Doing fieldwork in the remote wilderness of Russia isn’t for the faint of heart. There are long distances to travel on deeply rutted roads, bleak outpost towns with meager accommodations, and bears and wolves to contend with. Plus—in the case of visiting American scientists—the constant presence of an armed guard who wasn’t there to protect them from large carnivores.
“He was there in case we encountered illegal poachers,” explains forest and wildlife ecology (FWE) professor Volker Radeloff, who has been visiting Russia in a research capacity for a dozen years, most recently with his fellow FWE professor Anna Pidgeon.
According to the duo (who are married), the opportunity to visit two of Russia’s protected areas— the Kologrivksi Forest northeast of Moscow and the Caucasus Mountains in the south—is worth the trouble.
That’s because Russia offers a unique case study for conservation scientists interested in studying the impact of land use changes on wildlife populations. After the fall of the Soviet Union, citizens abandoned the state’s collectivized farms, leaving many of the agricultural fields to revert to a more natural state—and opening up new space for animals to live and roam.
“Their forests are regrowing and their wildlands are coming back, which is something we don’t see in many other places on the planet—especially at that magnitude,” says Radeloff.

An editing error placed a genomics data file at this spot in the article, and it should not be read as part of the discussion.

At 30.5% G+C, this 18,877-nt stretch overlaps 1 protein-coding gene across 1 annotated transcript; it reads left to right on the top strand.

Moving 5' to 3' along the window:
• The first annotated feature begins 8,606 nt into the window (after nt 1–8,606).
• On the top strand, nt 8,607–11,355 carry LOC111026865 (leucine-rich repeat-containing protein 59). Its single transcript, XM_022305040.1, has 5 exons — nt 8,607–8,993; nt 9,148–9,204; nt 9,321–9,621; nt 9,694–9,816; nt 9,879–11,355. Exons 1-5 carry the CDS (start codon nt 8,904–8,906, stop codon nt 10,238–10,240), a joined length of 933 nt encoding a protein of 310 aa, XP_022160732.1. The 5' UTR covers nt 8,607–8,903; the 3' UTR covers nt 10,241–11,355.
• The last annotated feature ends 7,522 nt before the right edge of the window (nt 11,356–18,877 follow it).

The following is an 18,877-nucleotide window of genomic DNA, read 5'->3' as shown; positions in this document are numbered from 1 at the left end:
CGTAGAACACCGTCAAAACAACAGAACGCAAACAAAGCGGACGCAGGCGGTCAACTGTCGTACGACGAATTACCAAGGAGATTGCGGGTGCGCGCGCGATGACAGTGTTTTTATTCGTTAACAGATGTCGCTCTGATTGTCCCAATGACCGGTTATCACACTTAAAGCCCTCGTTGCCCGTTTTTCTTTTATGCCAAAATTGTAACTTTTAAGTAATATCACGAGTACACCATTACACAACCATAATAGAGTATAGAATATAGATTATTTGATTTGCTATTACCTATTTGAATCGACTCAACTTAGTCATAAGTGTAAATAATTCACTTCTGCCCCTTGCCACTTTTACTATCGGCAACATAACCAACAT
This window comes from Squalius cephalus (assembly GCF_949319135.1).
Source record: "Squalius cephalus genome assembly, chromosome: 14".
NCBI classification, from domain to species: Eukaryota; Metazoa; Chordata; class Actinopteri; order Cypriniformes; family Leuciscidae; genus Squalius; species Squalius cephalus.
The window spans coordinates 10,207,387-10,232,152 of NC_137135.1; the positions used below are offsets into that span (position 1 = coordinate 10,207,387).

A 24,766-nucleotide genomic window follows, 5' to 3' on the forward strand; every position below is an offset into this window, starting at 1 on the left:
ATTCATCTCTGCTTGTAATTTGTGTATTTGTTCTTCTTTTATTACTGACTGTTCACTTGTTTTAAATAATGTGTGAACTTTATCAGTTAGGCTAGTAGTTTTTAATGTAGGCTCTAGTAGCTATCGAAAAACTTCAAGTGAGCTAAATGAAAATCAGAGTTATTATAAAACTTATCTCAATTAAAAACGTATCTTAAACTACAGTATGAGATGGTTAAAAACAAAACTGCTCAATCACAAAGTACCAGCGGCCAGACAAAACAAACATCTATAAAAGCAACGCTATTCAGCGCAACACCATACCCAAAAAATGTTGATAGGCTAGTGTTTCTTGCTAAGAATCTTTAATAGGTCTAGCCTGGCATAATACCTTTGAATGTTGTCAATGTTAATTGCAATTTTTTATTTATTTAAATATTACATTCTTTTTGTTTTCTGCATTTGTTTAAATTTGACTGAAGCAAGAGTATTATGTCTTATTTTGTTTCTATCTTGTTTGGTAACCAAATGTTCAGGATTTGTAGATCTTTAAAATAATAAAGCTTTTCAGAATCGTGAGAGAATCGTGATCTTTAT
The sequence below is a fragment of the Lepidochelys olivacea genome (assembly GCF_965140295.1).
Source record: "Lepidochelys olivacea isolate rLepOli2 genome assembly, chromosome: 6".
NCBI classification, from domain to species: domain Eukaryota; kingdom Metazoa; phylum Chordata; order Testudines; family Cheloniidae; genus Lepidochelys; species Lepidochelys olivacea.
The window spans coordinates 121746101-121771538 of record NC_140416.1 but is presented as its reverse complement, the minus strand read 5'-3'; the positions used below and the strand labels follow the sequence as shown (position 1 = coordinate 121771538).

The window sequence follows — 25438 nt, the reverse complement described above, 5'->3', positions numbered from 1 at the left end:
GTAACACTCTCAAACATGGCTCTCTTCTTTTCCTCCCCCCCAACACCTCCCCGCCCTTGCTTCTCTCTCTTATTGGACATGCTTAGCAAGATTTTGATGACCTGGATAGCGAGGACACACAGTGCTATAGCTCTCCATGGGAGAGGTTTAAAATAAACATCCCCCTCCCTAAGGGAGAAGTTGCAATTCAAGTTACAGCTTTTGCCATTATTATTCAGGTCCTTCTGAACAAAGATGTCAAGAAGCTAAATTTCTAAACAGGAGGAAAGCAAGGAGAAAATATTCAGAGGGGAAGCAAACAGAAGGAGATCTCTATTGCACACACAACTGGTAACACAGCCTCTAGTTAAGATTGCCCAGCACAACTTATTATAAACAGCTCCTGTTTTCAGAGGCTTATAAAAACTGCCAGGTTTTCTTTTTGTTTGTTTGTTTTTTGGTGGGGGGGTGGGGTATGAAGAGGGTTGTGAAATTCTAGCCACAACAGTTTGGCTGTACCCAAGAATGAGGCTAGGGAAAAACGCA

Radeloff, an expert in using satellite imagery to monitor land use changes, can look at his remote sensing data and see that forests are expanding in Russia. But the images don’t tell Radeloff and Pidgeon much about what’s happening “on the ground” with local wildlife populations. For that, they need to partner with Russian scientists, working with them on their turf.
As an example, while satellite imagery can help identify promising habitat for the reintroduction of European bison into new areas within the Caucasus Mountains, many other factors will determine a herd’s ultimate success.
“We identified an area that looked like good habitat, but the local scientists made it quite clear that this would not work because of the human context,” says Radeloff. “They told us the bison would all be shot there within a week; they’d never survive. That’s the kind of information we need that we cannot learn remotely and that nobody is publishing about in scientific journals.”
That “human context” is a significant factor, even within the nation’s protected areas. Animals are hunted for food by locals and for trophies by affluent sportsmen. In the southern Caucasus Mountains, ibex, a type of wild goat, are killed for their horns, which are used as wineglasses during traditional Georgian wedding ceremonies. The Saiga antelope of the Kalmykia are likewise poached for their horns, which are sold on the Chinese medicine market. These forces must be factored in.
Trips to Russia also enable Radeloff and Pidgeon to develop important scientific relationships. They regularly host Russian conservation scientists in their Madison labs, giving visitors the opportunity to work on short projects that can aid their efforts back home in Russia.
“Both of us are interested in capacity building, particularly in countries where the resources or training may not be quite as comprehensive as it is here in the United States,” says Pidgeon. “These relationships lead to a cross-pollination that benefits both sides as we work to study and support wildlife populations in Russia.”